I tried to be a vegan once. It lasted a full day. My love for cheese was the biggest stumbling block in my short-lasting experiment. That, and every time I eat more than a spoon of beans or legumes, my body lets forth a tidal wave of flatulence. And more recently, I’ve discovered that soy products--the other major vegan source of protein--tend to trigger my migraines. So, while the prospect of having raging headaches every day and the occasional sharting episode sounds extremely appealing, I’ll have to pass on the vegan lifestyle. While I can’t swing a full-time vegan diet, I have been trying to decrease my meat consumption for various reasons. First, meat is expensive. When I don’t buy meat or poultry, my weekly grocery bill is at least $20 cheaper, and often up to $30 cheaper. Not buying meat could save me $1300 per year! When you work in the public sector for what feels like a pittance, those savings are major. But then you realize that $1300 can’t even pay for one month’s rent in New York City. And after you run a few more numbers, you come to the conclusion that you simply have to give up eating all food if in order to live comfortably in New York City.
What makes my grocery bills even more expensive is my conscience. The meat that I buy is particularly expensive because I place a high value on buying ethically raised, sustainable, and hormone-free meats, like grass-fed beef and organic, free-range poultry. While doing this makes me feel better as a person and allows me to gloat about my conscious consumerism to others, it makes me feel terrible when I check my bank statements.
There’s another noble reason I’m trying to eat less meat. Every time I think about global warming and what feels like the imminent implosion of our planet, I remember that raising livestock has an enormous impact on the earth’s resources. If I can minimize my role in the destruction of our earth by eating less meat, I'll sleep better at night. And you know much I value my sleep.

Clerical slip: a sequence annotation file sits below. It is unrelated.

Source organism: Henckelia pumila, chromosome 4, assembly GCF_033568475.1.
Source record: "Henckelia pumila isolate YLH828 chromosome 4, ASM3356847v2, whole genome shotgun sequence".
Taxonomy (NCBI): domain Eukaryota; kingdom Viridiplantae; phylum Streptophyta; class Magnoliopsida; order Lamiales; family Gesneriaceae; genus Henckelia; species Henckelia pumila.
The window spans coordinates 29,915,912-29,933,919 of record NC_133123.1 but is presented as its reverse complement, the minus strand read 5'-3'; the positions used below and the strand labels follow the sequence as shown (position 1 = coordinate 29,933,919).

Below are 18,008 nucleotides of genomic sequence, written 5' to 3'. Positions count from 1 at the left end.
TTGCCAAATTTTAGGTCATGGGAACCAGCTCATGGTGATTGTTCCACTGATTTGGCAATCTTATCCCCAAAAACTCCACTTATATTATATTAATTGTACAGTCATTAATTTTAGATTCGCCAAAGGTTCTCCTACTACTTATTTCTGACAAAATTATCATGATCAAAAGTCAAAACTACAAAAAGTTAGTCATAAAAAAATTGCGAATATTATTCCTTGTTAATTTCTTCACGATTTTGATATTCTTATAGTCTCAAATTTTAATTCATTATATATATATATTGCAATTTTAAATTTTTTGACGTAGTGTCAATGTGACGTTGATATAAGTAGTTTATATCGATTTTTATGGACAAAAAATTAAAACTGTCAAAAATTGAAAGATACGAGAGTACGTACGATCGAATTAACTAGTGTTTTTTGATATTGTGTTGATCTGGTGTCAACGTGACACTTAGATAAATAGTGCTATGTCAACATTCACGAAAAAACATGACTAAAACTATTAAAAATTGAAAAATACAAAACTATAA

And finally, my less altruistic reason for eating less meat: I just want to be trendy, damnit. I’ve been trying to embrace the increasingly popular veggie-forward food movement. One of my favorite chefs, Yotam Ottolenghi, has popularized this style of cooking, and I often spend hours just browsing his cookbooks and admiring his imaginative vegetarian dishes, from cauliflower, pomegranate and pistachio salad to braised eggs with leeks & za’atar to sweet potato galettes. While Ottolenghi does prepare meat dishes, he often elevates vegetables from the homely sidekick to the star of the show.
This Vegan Coconut Curry is one of my humble attempts to make a delicious, veggie-forward dish that is still delicious and satisfying. I didn’t do the exact math, but I think it comes out to $3 or less per serving, so you can eat this and still afford your fifth-floor walk-up 200-square-foot apartment in Manhattan. This curry is chock full of fiber and vitamins/minerals, has good-for-you complex carbs from the sweet potato and butternut squash, boasts healthy fats from the coconut milk, and has some spice to keep your libido kicking. If you want to amp up the protein but keep it vegan, add some lentils to simmer in the liquid or cook them separately. Happy sharting!
Here are some tips to get you started on this dish.
Butternut Squash: If peeling and cutting a butternut squash is too laborious for you, many supermarkets now sell pre-cut butternut squash. Or, you could substitute more sweet potatoes or a different type of squash, like kabocha or acorn squash.